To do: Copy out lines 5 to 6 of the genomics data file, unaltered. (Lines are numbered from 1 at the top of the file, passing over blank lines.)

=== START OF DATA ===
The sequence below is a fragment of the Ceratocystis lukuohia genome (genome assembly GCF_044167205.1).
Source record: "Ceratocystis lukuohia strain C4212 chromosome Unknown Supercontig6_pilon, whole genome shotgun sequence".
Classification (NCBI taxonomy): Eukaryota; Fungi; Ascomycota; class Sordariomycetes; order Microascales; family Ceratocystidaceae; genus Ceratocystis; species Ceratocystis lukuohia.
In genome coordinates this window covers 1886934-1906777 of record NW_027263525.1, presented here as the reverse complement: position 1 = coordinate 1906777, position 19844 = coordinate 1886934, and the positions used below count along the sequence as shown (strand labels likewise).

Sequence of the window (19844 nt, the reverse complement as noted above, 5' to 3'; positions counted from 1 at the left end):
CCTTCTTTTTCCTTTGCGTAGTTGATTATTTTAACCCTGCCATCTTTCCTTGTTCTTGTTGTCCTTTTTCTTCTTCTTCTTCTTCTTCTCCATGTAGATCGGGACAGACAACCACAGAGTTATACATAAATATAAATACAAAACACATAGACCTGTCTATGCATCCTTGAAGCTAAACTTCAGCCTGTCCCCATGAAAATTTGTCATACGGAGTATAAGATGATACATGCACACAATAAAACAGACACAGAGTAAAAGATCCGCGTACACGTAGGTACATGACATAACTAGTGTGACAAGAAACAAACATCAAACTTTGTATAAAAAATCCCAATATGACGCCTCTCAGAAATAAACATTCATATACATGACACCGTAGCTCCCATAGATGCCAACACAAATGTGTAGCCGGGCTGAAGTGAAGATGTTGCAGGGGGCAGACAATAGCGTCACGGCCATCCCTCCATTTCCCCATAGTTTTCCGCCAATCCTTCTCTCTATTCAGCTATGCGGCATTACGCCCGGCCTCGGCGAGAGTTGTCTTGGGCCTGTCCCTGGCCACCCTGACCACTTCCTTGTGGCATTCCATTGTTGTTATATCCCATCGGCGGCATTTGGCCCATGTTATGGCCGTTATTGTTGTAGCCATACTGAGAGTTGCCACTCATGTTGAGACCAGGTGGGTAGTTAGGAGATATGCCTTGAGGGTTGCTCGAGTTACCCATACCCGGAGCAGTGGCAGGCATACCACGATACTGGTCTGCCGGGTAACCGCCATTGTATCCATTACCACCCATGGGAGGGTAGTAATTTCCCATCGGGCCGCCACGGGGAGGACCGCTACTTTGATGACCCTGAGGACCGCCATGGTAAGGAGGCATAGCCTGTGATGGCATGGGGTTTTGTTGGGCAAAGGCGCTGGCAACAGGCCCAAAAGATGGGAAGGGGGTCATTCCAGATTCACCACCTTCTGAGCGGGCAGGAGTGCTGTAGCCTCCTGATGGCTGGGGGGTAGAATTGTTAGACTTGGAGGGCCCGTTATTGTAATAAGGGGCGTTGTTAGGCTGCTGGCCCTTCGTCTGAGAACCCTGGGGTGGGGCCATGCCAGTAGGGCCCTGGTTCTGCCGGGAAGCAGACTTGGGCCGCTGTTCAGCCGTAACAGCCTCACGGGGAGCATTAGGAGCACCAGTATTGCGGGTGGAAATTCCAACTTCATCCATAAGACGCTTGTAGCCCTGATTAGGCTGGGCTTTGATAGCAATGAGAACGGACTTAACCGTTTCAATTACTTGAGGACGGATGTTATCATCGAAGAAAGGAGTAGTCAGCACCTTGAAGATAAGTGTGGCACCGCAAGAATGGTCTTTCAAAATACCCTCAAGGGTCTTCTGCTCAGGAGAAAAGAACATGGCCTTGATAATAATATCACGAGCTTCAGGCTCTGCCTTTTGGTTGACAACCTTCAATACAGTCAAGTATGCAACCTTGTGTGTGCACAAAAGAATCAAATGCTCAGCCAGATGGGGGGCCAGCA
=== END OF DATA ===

Sequence of the window (19844 nt, the reverse complement as noted above, 5' to 3'; positions counted from 1 at the left end):
CCTTCTTTTTCCTTTGCGTAGTTGATTATTTTAACCCTGCCATCTTTCCTTGTTCTTGTTGTCCTTTTTCTTCTTCTTCTTCTTCTTCTCCATGTAGATCGGGACAGACAACCACAGAGTTATACATAAATATAAATACAAAACACATAGACCTGTCTATGCATCCTTGAAGCTAAACTTCAGCCTGTCCCCATGAAAATTTGTCATACGGAGTATAAGATGATACATGCACACAATAAAACAGACACAGAGTAAAAGATCCGCGTACACGTAGGTACATGACATAACTAGTGTGACAAGAAACAAACATCAAACTTTGTATAAAAAATCCCAATATGACGCCTCTCAGAAATAAACATTCATATACATGACACCGTAGCTCCCATAGATGCCAACACAAATGTGTAGCCGGGCTGAAGTGAAGATGTTGCAGGGGGCAGACAATAGCGTCACGGCCATCCCTCCATTTCCCCATAGTTTTCCGCCAATCCTTCTCTCTATTCAGCTATGCGGCATTACGCCCGGCCTCGGCGAGAGTTGTCTTGGGCCTGTCCCTGGCCACCCTGACCACTTCCTTGTGGCATTCCATTGTTGTTATATCCCATCGGCGGCATTTGGCCCATGTTATGGCCGTTATTGTTGTAGCCATACTGAGAGTTGCCACTCATGTTGAGACCAGGTGGGTAGTTAGGAGATATGCCTTGAGGGTTGCTCGAGTTACCCATACCCGGAGCAGTGGCAGGCATACCACGATACTGGTCTGCCGGGTAACCGCCATTGTATCCATTACCACCCATGGGAGGGTAGTAATTTCCCATCGGGCCGCCACGGGGAGGACCGCTACTTTGATGACCCTGAGGACCGCCATGGTAAGGAGGCATAGCCTGTGATGGCATGGGGTTTTGTTGGGCAAAGGCGCTGGCAACAGGCCCAAAAGATGGGAAGGGGGTCATTCCAGATTCACCACCTTCTGAGCGGGCAGGAGTGCTGTAGCCTCCTGATGGCTGGGGGGTAGAATTGTTAGACTTGGAGGGCCCGTTATTGTAATAAGGGGCGTTGTTAGGCTGCTGGCCCTTCGTCTGAGAACCCTGGGGTGGGGCCATGCCAGTAGGGCCCTGGTTCTGCCGGGAAGCAGACTTGGGCCGCTGTTCAGCCGTAACAGCCTCACGGGGAGCATTAGGAGCACCAGTATTGCGGGTGGAAATTCCAACTTCATCCATAAGACGCTTGTAGCCCTGATTAGGCTGGGCTTTGATAGCAATGAGAACGGACTTAACCGTTTCAATTACTTGAGGACGGATGTTATCATCGAAGAAAGGAGTAGTCAGCACCTTGAAGATAAGTGTGGCACCGCAAGAATGGTCTTTCAAAATACCCTCAAGGGTCTTCTGCTCAGGAGAAAAGAACATGGCCTTGATAATAATATCACGAGCTTCAGGCTCTGCCTTTTGGTTGACAACCTTCAATACAGTCAAGTATGCAACCTTGTGTGTGCACAAAAGAATCAAATGCTCAGCCAGATGGGGGGCCAGCA